After one of my gratitude workshops, a business owner remarked, “If I let my staff know that I am grateful for their performance when they fall short of a goal, I am basically giving them permission to underperform. And I just cannot allow that because we will never grow or achieve our stretch goals.”
I did not offer up a good response and his comments sent me searching for a better answer.
Genuine gratitude is not about accepting mediocrity. Fundamentally, gratitude is the feeling you experience when you attribute the positive aspects of your life to others. However, the state of gratitude is not limited to when things are good — but at the same time it is critical to understand that gratitude is not a Pollyanna masquerade for when things are bad simply to make them appear good.
Although gratitude is a foundation for happiness, it is not pixie dust that makes everything pleasant, at least not immediately. Genuine gratitude acknowledges the truth and sees reality for what it truly is — the good and the bad — it just allows you to do so from an appreciative perspective. This can be difficult and at times, it is near impossible.
Being appreciative about less desirable situations is tough because it is easy to focus on the negative aspects of the situation or it can be just as easy to gloss over the challenges and whitewash them with unbridled optimism. Or, as in the case of the bottom-line focused workshop participant, it can be perceived as accepting a life of mediocrity.
My response to the comments at that workshop was weak. In fact, it was somewhat embarrassing. As I drove away I wished I had said something else.
Then the analogy appeared. As a young engineer I was responsible for implementing a quality program in a large organization. Like all quality programs, we strived for continuous improvement. When mistakes were made, we jumped on them to learn — not just to fix the problem but, more importantly, to prevent the mistake from ever happening again. The investigations sought to inform not to blame.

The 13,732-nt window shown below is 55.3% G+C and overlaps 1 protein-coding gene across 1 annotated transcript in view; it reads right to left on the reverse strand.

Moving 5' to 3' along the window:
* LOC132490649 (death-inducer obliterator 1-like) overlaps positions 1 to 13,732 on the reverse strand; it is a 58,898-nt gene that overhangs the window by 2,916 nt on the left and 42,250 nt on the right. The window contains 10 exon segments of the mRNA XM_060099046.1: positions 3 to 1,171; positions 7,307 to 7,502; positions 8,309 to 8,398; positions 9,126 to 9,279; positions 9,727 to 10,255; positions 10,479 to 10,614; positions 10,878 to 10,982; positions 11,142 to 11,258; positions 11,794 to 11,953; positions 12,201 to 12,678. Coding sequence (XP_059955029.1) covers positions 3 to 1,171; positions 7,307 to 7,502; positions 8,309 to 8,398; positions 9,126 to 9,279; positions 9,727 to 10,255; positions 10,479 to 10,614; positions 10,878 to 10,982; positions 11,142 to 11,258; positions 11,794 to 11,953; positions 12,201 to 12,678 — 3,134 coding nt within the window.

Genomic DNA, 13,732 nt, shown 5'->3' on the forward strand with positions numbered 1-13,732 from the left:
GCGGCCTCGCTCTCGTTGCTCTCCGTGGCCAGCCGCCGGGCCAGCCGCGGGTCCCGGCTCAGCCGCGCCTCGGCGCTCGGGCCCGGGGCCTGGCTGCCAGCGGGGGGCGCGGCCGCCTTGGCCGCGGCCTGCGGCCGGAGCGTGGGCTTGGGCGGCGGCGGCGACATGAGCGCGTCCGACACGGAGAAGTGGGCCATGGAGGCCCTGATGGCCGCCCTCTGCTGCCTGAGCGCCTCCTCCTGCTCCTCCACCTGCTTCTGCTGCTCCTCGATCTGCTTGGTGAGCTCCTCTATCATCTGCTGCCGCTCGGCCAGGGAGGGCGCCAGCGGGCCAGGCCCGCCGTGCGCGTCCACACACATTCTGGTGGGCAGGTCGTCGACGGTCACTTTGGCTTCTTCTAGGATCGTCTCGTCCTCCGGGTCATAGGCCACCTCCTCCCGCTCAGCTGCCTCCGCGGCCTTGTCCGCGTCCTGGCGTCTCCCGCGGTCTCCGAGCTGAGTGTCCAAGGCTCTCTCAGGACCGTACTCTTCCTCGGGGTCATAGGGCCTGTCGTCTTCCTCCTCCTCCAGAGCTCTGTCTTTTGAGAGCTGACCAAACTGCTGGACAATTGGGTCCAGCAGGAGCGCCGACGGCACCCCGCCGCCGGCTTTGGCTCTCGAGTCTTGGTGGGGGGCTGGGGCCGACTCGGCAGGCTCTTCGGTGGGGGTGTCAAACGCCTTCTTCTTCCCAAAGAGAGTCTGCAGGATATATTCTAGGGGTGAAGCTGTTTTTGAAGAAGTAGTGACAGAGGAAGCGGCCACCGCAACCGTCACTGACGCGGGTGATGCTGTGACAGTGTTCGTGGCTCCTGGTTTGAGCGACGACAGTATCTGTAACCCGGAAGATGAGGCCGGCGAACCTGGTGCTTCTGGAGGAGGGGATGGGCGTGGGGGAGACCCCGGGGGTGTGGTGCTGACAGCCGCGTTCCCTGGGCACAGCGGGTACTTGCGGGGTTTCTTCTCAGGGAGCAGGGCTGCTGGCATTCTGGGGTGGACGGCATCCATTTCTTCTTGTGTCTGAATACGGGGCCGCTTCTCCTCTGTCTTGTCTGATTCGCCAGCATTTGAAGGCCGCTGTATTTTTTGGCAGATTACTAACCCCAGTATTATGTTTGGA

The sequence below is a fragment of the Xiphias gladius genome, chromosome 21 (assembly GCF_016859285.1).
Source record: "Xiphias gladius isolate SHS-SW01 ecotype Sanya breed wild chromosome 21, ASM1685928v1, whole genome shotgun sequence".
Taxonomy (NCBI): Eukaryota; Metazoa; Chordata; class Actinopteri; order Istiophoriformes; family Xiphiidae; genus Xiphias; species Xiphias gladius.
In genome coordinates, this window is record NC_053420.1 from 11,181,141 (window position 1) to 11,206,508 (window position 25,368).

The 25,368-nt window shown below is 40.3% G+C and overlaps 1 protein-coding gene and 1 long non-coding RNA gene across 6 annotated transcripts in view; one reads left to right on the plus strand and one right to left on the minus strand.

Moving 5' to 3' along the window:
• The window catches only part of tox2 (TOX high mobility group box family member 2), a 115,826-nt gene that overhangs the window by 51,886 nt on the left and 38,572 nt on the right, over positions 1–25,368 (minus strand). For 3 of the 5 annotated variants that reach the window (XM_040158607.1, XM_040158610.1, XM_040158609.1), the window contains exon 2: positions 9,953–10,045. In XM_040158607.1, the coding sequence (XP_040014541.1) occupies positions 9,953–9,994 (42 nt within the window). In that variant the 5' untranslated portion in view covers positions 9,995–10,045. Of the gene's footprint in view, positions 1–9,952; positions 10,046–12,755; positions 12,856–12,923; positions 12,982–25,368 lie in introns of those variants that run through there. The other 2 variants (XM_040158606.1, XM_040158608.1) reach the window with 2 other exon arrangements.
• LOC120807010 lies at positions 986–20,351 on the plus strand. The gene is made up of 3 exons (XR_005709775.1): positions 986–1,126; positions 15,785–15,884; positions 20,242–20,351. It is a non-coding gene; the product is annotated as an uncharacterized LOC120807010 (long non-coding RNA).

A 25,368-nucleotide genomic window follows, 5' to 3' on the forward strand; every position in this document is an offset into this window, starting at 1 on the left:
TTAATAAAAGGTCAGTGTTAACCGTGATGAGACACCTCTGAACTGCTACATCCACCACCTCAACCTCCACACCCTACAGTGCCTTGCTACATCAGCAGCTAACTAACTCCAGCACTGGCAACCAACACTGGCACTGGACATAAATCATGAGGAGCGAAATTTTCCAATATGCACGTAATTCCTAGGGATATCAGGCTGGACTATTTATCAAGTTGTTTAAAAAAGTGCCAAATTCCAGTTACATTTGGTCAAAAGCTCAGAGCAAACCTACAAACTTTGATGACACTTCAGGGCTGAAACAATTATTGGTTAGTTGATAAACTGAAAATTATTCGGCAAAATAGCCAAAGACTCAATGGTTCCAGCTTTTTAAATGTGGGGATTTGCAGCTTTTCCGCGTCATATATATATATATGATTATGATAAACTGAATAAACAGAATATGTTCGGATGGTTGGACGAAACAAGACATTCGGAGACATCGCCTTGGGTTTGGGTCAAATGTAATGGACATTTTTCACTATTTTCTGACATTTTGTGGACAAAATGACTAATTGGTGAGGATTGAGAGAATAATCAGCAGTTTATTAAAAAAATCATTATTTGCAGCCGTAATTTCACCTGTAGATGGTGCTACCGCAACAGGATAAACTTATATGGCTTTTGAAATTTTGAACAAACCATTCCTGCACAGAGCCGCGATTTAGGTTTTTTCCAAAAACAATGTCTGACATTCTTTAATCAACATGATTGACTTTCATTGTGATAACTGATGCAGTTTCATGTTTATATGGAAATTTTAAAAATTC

After the investigation, we would learn something about what caused the error and we always found that some parts of our process were working just fine. Using this approach, we learned from our shortcomings and celebrated what we did well. This was our path to excellence and it was anything but mediocrity. In hindsight, we could have called them gratitude investigations.
Whether it is in your personal or professional life, gratitude actually transforms “accepting mediocrity” into “chasing excellence.” The systematic practice of gratitude parallels how one would investigate a non-conformance in a quality program. Both ideas are rooted in accepting and appreciating reality, but not for the sake of being stuck in that reality. Instead, they both know that future success is built upon the success of the current reality and what can be learned about the current reality. If you can obtain this mindset about your current reality, even if it is horrible, you’ll realize that your current reality is actually a gift.
His comment and my awkward response was a gift of enormous magnitude but it did not feel like a gift at the time. Yet, I am ever grateful he spoke up.